Odd 92L in the Atlantic - Another Grace situation? 5/12/12
Good afternoon and welcome to my tropical weather update for Saturday, May 12th, 2012. I wasn't expecting to write up a tropical update - but as always, who does with these kinds of systems? Today we're dealing with 92L out in the North Atlantic by the Azores. 92L is surprisingly well organized for this time of year and this far north, but it shouldn't really surprise everyone that this is happening. SST anomalies are already 1-2C above average in that area, so it's more typical of July as it is. Satellite reveals a tight, well organized core with great spiral banding, and showing a system that is already detaching from the front that it has been associated with for the past few days. It's sudden uptick in convection though is very unnatural, and it looks well on it's way to become Sub-Tropical or Tropical Storm Alberto perhaps as soon as early tomorrow.
(figure 1. 92L in the Northern Atlantic)
Sub-Tropical or Non-Tropical?
Determining whether or not this is a warm-core system or a hybrid is difficult, but most if not all the of the phase-diagrams indicate that this system is transitioning from a symmetric cold core system to a symmetric warm core system, which is what a tropical cyclone is. However, given that the wind-radius and surface pressure is so far spread out, plus it's association with the front near by (similar to Sean in 2011), it would be sub-tropical in nature.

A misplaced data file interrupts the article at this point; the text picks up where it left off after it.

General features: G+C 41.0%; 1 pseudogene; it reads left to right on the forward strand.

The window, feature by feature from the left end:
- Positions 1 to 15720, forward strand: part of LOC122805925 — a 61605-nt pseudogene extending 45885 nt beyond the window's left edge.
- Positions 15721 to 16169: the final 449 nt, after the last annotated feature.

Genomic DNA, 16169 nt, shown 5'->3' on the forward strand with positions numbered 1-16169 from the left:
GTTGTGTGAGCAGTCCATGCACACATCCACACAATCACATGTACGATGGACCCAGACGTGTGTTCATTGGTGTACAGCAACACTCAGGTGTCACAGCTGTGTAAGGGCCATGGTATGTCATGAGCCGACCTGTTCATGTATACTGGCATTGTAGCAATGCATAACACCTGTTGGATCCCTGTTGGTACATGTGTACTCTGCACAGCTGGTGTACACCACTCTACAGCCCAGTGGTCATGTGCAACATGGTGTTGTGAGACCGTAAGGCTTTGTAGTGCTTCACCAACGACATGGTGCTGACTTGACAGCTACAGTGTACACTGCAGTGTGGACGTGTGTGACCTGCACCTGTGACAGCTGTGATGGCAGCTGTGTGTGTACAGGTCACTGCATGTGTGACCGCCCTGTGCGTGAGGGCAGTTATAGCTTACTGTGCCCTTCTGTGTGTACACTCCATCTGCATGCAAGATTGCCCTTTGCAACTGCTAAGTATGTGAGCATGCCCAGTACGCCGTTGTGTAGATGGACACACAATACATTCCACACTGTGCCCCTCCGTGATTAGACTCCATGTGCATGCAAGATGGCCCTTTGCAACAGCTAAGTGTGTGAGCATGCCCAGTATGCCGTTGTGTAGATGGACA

(figure 2. Sea Surface Temperatures in the area)
Polar Low or a Tropical Cyclone - the Grace and Vince dilemma.
These systems are very rare in the Atlantic. It was first seen in 2005 with the infamous Hurricane Vince, but was once again seen in a very similar fashion to 92L - Tropical Storm Grace. In both cases, our basic understanding of tropical formations where both defied when both of these systems developed in highly unusual locations, generally considered too hostile for formations, and thrived in those environments. The dilemma exists however on how to name it. These systems are similar to Polar Lows, so determining the difference between the two is difficult. However, 92L does not meet the requirement exactly for a Polar Low, so what it is? For now, the NHC settles on it being a sub-tropical cyclone.
In any case, the NHC will be waiting for consistency to name 92L. If it continues to look like this in say 6 hours, it is probable that it could be named as soon as tonight and as late as tomorrow. 92L does not have long to live in either case, as hostile wind shear should overcome this system in 48 hours or so.
I will release a special update if 92L is named Alberto.